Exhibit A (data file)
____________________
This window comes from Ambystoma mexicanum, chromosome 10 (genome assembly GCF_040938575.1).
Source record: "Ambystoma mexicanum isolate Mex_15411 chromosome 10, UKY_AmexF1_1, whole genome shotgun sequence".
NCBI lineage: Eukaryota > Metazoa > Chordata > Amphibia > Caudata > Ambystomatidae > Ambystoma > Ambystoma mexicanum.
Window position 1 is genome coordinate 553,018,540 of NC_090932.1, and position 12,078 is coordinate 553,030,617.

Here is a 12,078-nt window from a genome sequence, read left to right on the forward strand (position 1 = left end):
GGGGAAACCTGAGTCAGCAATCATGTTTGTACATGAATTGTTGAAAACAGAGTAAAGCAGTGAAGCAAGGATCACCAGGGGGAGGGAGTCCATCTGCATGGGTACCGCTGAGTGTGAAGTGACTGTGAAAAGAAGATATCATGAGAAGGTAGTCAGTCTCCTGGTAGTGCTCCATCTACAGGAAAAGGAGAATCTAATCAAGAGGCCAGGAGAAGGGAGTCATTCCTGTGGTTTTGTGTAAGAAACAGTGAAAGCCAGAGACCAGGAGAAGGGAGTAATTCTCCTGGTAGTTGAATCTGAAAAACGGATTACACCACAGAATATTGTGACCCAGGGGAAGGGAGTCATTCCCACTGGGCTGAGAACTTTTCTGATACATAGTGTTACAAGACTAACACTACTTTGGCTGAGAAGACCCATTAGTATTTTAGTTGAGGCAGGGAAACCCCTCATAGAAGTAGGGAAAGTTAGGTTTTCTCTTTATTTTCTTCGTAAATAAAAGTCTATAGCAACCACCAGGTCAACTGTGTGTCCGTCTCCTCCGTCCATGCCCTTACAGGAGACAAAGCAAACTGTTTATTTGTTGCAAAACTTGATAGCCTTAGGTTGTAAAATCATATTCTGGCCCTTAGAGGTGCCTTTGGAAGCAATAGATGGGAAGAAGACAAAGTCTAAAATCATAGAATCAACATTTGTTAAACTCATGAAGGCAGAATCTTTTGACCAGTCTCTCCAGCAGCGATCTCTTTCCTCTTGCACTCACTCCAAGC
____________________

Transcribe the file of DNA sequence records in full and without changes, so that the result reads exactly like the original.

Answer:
This window comes from Ambystoma mexicanum, chromosome 10 (genome assembly GCF_040938575.1).
Source record: "Ambystoma mexicanum isolate Mex_15411 chromosome 10, UKY_AmexF1_1, whole genome shotgun sequence".
NCBI lineage: Eukaryota > Metazoa > Chordata > Amphibia > Caudata > Ambystomatidae > Ambystoma > Ambystoma mexicanum.
Window position 1 is genome coordinate 553,018,540 of NC_090932.1, and position 12,078 is coordinate 553,030,617.

Here is a 12,078-nt window from a genome sequence, read left to right on the forward strand (position 1 = left end):
GGGGAAACCTGAGTCAGCAATCATGTTTGTACATGAATTGTTGAAAACAGAGTAAAGCAGTGAAGCAAGGATCACCAGGGGGAGGGAGTCCATCTGCATGGGTACCGCTGAGTGTGAAGTGACTGTGAAAAGAAGATATCATGAGAAGGTAGTCAGTCTCCTGGTAGTGCTCCATCTACAGGAAAAGGAGAATCTAATCAAGAGGCCAGGAGAAGGGAGTCATTCCTGTGGTTTTGTGTAAGAAACAGTGAAAGCCAGAGACCAGGAGAAGGGAGTAATTCTCCTGGTAGTTGAATCTGAAAAACGGATTACACCACAGAATATTGTGACCCAGGGGAAGGGAGTCATTCCCACTGGGCTGAGAACTTTTCTGATACATAGTGTTACAAGACTAACACTACTTTGGCTGAGAAGACCCATTAGTATTTTAGTTGAGGCAGGGAAACCCCTCATAGAAGTAGGGAAAGTTAGGTTTTCTCTTTATTTTCTTCGTAAATAAAAGTCTATAGCAACCACCAGGTCAACTGTGTGTCCGTCTCCTCCGTCCATGCCCTTACAGGAGACAAAGCAAACTGTTTATTTGTTGCAAAACTTGATAGCCTTAGGTTGTAAAATCATATTCTGGCCCTTAGAGGTGCCTTTGGAAGCAATAGATGGGAAGAAGACAAAGTCTAAAATCATAGAATCAACATTTGTTAAACTCATGAAGGCAGAATCTTTTGACCAGTCTCTCCAGCAGCGATCTCTTTCCTCTTGCACTCACTCCAAGC